Trump welcomes ‘American hero’ McCain back

President Donald Trump welcomed Sen. John McCain back to Washington with a Tuesday morning tweet calling the Arizona Republican an “American hero.”

“So great that John McCain is coming back to vote. Brave – American hero! Thank you John,” Trump wrote.

McCain, recently diagnosed with an aggressive form of brain cancer, will make a dramatic return to the Senate on Tuesday to cast a critical vote on health care legislation.

The president’s tweet comes just over two years after the then-presidential candidate said McCain, who was imprisoned and tortured during the Vietnam War, was not a war hero because he was captured.

“He is not a war hero,” Trump told pollster Frank Luntz, who was hosting a July 2015 question-and-answer session at the Family Leadership Summit in Ames, Iowa.

“He is a war hero,” Luntz interjected.

“He is a war hero because he was captured,” Trump said, cutting him off. “I like people that weren’t captured, OK? I hate to tell you. He is a war hero because he was captured. OK, you can have — I believe perhaps he is a war hero.”

Trump has since acknowledged that McCain is a hero, but refused to apologize in subsequent interviews.

Asked by ABC News the next day whether he owes McCain an apology, Trump said: “No, not at all.”

“People that fought hard and weren’t captured and went through a lot, they get no credit. Nobody even talks about them. They’re like forgotten. And I think that’s a shame, if you want to know the truth,” Trump said.

And once he became the presumptive Republican nominee, Trump, expressed no regret.

“I don’t, you know — I like not to regret anything,” Trump told radio host Don Imus in May 2016. “You do things and you say things. And what I said, frankly, is what I said. And you know, some people like what I said, if you want to know the truth. Many people that like what I said. You know after I said that, my poll numbers went up seven points.”

McCain’s office announced Monday night that he would return Tuesday — a surprise to most in Washington who expected him to miss the crucial vote and return to Washington at a later date.

McCain is expected to get GOP leadership one vote closer to beginning debate on health care legislation, which is on the verge of collapsing.

“Senator McCain looks forward to returning to the United States Senate tomorrow to continue working on important legislation, including health care reform, the National Defense Authorization Act, and new sanctions on Russia, Iran and North Korea,” his office said in a statement.

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6 months in, a look at Trump White House briefings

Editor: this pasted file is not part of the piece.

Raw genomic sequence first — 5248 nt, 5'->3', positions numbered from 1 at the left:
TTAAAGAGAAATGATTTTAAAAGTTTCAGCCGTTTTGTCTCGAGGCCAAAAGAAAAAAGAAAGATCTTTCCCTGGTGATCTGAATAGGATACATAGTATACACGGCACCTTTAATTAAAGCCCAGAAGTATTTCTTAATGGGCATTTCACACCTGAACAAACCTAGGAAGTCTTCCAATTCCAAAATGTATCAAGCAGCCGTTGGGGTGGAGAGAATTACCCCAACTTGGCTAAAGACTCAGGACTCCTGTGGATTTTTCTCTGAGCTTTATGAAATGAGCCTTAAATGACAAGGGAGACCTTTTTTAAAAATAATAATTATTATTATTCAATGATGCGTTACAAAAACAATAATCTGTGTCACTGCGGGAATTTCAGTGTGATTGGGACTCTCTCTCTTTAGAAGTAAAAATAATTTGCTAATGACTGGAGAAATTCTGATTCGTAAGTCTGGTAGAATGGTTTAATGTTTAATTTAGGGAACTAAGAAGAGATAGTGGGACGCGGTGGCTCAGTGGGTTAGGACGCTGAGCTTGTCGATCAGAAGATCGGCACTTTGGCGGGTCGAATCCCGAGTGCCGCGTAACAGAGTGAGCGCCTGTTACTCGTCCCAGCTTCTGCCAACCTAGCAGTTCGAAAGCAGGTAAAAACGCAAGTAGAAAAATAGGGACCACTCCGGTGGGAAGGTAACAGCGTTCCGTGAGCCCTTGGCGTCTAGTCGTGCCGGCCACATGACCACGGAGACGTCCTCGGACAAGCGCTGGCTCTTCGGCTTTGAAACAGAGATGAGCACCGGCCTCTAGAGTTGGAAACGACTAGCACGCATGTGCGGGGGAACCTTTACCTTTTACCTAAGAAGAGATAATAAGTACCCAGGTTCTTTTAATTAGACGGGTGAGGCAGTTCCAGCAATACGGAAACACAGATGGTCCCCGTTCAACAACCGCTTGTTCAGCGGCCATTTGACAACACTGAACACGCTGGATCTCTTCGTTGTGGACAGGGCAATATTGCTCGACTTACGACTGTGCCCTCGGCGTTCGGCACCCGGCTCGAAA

Donald Trump’s White House has slowly but surely reduced its presence in the White House briefing room during the first six months of his presidency — with on-camera briefings all but disappearing from the schedule.

The Trump administration held an on-camera briefing 12 times in February, and then another 17 times in March. In May, there were 11 briefings on camera. Since then, those numbers have dropped drastically. Briefings are shorter, less substantive and rarely on camera these days. In June, there were only eight on-camera briefings. There have been zero in July.

When the briefing is off-camera, news outlets are typically barred from airing the audio live and must wait until the briefing is over to take it to air.

White House deputy secretary Sarah Huckabee Sanders has also had an increased presence at the lectern. She has handled most of the briefings since June 27, leaving many wondering about the role of her boss, press secretary Sean Spicer. He last briefed reporters on July 17 — for the first time in three weeks — because Sanders was not at the White House that day. 

Spicer has justified off-camera briefings by saying he wants the president’s voice “to carry the day,” though he later admitted he preferred for the cameras to be turned off because “a lot” of reporters “want to become YouTube stars.”  

During an interview with the Christian Broadcasting Network Wednesday, Spicer said the White House communications team is “very engaged with the press all day long doing interviews like this” and “communicating with the press.”

“We do a briefing every single day,” Spicer said. “I think for a lot of folks, they’re more interested in getting the clip to put on the Internet, to put on their news, and we’re interested in making sure that we communicate with the American people, that we give the press an opportunity to get their questions answered but we’re not here to make it a spectacle, either.”

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Walmart apologizes for slur in listing on its website

Walmart has apologized for an offensive slur used by a third-party seller in a product listing on its website.

The cap listed the color as “n—– brown.” It was highlighted in a series of tweets late Sunday.

“Umm, @walmart, we need to have a chat…” Travon Free, a writer for “Full Frontal with Samantha Bee,” tweeted Sunday night.

Walmart issued a statement Monday saying it too is upset by the use of the word on its site. Walmart declined to identify the vendor that was selling it.